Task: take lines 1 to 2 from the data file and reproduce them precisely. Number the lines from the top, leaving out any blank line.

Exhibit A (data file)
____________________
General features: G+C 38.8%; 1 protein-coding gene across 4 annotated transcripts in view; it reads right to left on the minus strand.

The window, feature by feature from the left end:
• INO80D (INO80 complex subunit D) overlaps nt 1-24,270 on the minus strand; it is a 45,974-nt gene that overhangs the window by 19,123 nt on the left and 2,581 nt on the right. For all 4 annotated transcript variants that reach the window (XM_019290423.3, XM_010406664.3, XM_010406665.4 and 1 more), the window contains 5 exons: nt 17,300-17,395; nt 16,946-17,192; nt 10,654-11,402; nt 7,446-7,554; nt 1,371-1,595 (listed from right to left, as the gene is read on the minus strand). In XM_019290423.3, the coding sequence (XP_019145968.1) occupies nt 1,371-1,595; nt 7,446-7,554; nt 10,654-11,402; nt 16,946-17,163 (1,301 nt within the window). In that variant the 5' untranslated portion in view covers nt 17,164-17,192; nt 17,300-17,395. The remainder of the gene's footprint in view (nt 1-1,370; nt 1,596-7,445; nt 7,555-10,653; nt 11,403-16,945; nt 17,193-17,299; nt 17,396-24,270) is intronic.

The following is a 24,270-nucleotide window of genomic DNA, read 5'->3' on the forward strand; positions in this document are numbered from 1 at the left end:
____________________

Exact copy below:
General features: G+C 38.8%; 1 protein-coding gene across 4 annotated transcripts in view; it reads right to left on the minus strand.

The window, feature by feature from the left end: